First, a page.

Week in Tech: Virtual Reality
What is the first thing you think of when you think about Virtual Reality (VR)? Don’t worry, you can admit it, it’s all of those funny YouTube clips of ‘Virtual Reality Gone Wrong’, isn’t it? Knew it! Don’t worry, we’re not judging – we all laughed at that clip of Ronnie O’Sullivan falling through a non-existent snooker table. Whilst amusing gaffes might be the reason that VR hits the headlines from time to time, the technology has far more to offer when you scratch beneath the surface. VR is a big business nowadays and the headset experience can be used for far more than just videogames as this ‘Week in tech’ will show.
The virtual reality revolution is in full swing as shipments surpassed 1 million in a quarter for the first time. This landmark was achieved through a mixture of different VR products from household names. It was Sony who could boast the most sales with 490,000 shipments of their PlayStation VR headset. This was followed by the Oculus Rift device with 210,000 shipments and HTC’s Vive headset with 160,000. The surge in sales has been attributed to Oculus slashing their prices to make VR more widely affordable – allowing VR to reach a wider audience. The International Data Corporation (IDC) forecasts huge growth in VR sales over the next few years.
NASA has recently demonstrated how virtual reality technology be used beyond videogames as they utilise the technology to advance space exploration research. Thanks to the new development of virtual reality suites, both students and scientists can view the explore the universe at the Goddard Spaceflight Center. The technology is being used to search different rock formations and identify damaged satellites, saving time and money. The experience has provided students with a really engaging and innovative teaching tool that wouldn’t otherwise be possible. NASA have been big supporters of VR technology from an early stage and they are certainly seeing the benefits that the technology can bring.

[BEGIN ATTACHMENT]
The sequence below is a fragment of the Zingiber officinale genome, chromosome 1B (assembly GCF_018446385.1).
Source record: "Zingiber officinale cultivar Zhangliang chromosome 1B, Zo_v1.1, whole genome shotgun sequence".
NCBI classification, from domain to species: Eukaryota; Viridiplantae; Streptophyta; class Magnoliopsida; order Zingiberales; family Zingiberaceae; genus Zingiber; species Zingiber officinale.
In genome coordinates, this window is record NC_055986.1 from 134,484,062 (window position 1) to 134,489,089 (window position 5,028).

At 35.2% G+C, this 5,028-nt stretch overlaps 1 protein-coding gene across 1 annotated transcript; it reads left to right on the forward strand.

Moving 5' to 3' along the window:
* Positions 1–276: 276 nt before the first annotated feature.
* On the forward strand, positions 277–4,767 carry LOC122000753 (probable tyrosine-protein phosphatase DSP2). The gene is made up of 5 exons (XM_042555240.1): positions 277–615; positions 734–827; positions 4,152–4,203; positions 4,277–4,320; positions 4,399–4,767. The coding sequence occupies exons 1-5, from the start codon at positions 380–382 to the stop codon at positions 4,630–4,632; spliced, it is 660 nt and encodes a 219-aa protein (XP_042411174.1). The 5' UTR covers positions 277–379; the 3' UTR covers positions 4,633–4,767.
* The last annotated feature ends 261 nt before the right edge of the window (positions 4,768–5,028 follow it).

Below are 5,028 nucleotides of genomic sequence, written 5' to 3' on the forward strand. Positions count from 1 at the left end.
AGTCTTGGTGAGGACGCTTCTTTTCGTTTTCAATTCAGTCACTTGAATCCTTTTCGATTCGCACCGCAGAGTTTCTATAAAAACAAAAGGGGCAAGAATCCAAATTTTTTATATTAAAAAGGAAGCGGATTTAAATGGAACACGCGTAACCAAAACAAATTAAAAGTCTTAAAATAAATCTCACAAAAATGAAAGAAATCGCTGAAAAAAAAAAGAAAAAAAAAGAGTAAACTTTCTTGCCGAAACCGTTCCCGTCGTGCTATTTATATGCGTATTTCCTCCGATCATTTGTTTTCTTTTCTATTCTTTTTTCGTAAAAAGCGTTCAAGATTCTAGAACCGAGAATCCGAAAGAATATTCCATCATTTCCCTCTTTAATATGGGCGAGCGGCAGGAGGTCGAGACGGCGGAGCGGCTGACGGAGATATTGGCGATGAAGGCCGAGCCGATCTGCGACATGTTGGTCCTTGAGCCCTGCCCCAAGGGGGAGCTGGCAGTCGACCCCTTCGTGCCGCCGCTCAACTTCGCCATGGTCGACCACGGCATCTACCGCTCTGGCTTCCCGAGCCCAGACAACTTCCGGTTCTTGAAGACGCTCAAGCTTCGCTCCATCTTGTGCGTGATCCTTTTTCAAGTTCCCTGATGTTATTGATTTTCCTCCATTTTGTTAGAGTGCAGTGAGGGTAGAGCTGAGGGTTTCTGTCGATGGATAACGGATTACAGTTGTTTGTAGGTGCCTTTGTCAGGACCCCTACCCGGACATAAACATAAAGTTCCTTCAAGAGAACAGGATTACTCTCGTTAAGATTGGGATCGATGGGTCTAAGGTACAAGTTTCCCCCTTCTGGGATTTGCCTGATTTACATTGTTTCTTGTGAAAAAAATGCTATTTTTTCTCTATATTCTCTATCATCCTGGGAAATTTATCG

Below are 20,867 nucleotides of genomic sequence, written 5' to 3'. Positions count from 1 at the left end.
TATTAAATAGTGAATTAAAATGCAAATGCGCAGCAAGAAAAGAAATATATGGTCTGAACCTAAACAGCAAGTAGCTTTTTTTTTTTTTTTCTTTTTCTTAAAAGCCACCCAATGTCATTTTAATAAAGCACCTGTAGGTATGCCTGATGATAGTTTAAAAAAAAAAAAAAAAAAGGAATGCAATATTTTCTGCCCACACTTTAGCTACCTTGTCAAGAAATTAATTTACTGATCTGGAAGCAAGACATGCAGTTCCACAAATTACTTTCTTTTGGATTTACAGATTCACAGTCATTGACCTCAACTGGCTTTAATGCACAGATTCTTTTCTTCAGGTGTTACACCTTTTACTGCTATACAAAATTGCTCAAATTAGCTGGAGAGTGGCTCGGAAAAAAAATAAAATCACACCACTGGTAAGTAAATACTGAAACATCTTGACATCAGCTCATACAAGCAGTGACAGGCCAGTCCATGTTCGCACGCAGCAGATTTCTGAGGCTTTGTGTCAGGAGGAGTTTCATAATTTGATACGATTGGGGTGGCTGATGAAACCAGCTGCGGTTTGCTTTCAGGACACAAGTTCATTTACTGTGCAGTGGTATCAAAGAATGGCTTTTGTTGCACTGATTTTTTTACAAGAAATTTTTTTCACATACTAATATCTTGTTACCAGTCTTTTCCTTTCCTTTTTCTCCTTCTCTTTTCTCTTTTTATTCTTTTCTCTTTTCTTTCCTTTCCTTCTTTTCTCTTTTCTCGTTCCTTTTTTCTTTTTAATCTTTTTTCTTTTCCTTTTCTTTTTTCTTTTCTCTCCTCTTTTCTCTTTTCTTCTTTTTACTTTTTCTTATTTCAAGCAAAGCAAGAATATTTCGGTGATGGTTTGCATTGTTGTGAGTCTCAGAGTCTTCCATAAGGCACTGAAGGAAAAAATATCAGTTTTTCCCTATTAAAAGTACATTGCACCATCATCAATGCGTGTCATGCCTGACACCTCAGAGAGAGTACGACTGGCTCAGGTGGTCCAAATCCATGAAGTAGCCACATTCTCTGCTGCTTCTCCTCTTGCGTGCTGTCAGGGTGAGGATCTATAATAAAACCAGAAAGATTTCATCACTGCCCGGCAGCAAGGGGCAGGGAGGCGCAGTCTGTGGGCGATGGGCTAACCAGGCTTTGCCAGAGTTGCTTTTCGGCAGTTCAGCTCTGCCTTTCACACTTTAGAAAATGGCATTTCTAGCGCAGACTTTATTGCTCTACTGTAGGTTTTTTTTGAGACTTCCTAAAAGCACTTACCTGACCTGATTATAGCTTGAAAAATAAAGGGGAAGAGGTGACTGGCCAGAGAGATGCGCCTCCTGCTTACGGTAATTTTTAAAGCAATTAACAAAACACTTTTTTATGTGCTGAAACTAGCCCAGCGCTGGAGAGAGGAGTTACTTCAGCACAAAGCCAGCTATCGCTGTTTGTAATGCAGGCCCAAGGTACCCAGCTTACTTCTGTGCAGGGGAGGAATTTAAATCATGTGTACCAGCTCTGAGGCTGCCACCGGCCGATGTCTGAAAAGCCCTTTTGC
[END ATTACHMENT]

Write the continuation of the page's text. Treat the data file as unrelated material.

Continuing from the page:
VR technology has also been embraced by the prestigious MIT Museum in Cambridge, Massachusetts. The museum has launched its first ever virtual reality exhibit called “The Enemy” which uses VR to put museum visitors face-to-face with fighters who’ve experienced real-life conflicts. The exhibit looks at rival groups within civil wars – including El Salvador, DR of Congo and Israel. The fighters speak to visitors in their native tongue sharing their war stories and talking of how they eventually came to peace. The technology helps to create an immersive story-telling experience that puts you in the centre of the action and offers a detailed summary of all the battles.
As if the record number of VR sales wasn’t enough, a Virtual Reality theme park is being opened in China! This state-of-the-art park is to be opened in Guiyang, Guinhou in February 2018! Visitors will be able to go on rides through virtual reality goggles and they will be spoiled for choice with 35 different VR attractions being created throughout the park. The 33-acre park will be in one of China’s poorest provinces in the hope of bringing some income to the area. The project itself will cost an eye-watering $1.5 billion! The country is thought to be investing such serious funds due to its commitment to growing its gaming, sport, and technology industries.